Why should local councils be involved in “rolling out” internet access to low income communities? Local councils should not have anything to do with social policies. Core services only please.

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  7. Albert_Ross (290 comments) says:

    Can’t agree with you about reviews being pointless, DPF. You don’t know what a review might find until you look. It’s nothing more than good regulatory management to take another look at existing legislation every so often, to make sure it is still up-to-date and fit for purpose. Waiting until it becomes obvious that it isn’t, leads you to regulatory stuff-ups and ill-thought-out fixes being hastily applied, and haven’t we seen a lot of that.

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  8. SHG (316 comments) says:

    Labour’s ICT policy is whatever Kim Dotcom tells Clare Curran it is.

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  9. RRM (9,915 comments) says:

    Mikenmild..

    I MUST have told you my story about the comms dept at the old Ministry of Housing? I have told it a few times before on here.

    Once upon a time, during the reign of the Clark labour govt, one of RRM’s good mates worked at the internal communications office of the old ministry of Housing. INTERNAL comms, note. Just all the memos, e mails and letters the “important people” (lol) are too busy to write to each other themselves, plus the weekly staff newsletter.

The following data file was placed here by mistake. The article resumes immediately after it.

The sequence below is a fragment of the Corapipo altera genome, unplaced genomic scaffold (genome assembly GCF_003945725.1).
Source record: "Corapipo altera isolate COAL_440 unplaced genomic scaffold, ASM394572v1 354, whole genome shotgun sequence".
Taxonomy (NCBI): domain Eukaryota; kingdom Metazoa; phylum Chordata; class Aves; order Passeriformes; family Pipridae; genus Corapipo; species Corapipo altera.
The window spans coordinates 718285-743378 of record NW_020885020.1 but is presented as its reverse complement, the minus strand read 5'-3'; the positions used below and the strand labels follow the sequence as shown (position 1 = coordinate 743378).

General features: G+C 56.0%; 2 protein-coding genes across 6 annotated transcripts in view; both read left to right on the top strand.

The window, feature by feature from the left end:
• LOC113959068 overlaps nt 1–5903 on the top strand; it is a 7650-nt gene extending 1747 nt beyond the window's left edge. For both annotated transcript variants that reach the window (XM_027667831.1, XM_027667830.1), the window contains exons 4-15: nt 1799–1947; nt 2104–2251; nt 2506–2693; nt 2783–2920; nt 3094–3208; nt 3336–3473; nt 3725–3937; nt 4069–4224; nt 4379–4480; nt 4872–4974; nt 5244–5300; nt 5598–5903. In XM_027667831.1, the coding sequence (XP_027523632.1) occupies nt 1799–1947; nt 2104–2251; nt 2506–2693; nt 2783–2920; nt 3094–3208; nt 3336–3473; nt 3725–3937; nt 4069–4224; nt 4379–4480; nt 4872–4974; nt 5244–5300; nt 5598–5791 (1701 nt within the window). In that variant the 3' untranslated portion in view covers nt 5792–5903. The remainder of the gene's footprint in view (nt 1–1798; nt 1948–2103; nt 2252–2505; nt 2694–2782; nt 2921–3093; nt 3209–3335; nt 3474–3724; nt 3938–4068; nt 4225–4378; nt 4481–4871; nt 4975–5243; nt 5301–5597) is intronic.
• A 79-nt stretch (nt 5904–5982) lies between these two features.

(Anything that went to or from the Minister, or the outside world at all, all of that was handled by some whole other comms office, somewhere else.)

    Anyway, at the INTERNAL comms office of the Ministry of Housing, my mate was one of a team of 14 staff. He freely admitted it was a complete joke, the best four of them could have done all of the work easily. So he’d usually cleared his in-tray by 10am smoko, and then he was pretty much free to surf the internet or work on his own projects for the rest of the day, provided he appeared to be working whenever the supervisor came past. But his boss had a budget for 14 staff, so if they didn’t use the budget it would get trimmed next year, so they used it.

    So you are probably right ten policy analysts might be enough to do the work.

    But how many will Labour employ is a whole other question… ;-)

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  10. OneTrack (3,088 comments) says:

    “There’s nothing bad in this policy. ”

    Correction, there is nothing in this policy. They are going to have a “review”, or twenty. Shouldn’t they have been doing that BEFORE going to the polls? In other words, we have no idea what they would do if they got in. Have a review and …… nationalise Chorus…..?

    They are hopeless.

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  11. Kimble (4,438 comments) says:

    Can’t agree with you about reviews being pointless, DPF. You don’t know what a review might find until you look.

    Then review everything. And I mean everything. Review all local government guidelines. Why not? You dont know that it WONT be worthwhile, right?

    There has to be a reason to review for the review to be justified. If there is no indication there is nothing wrong, then a review is a waste of time and money.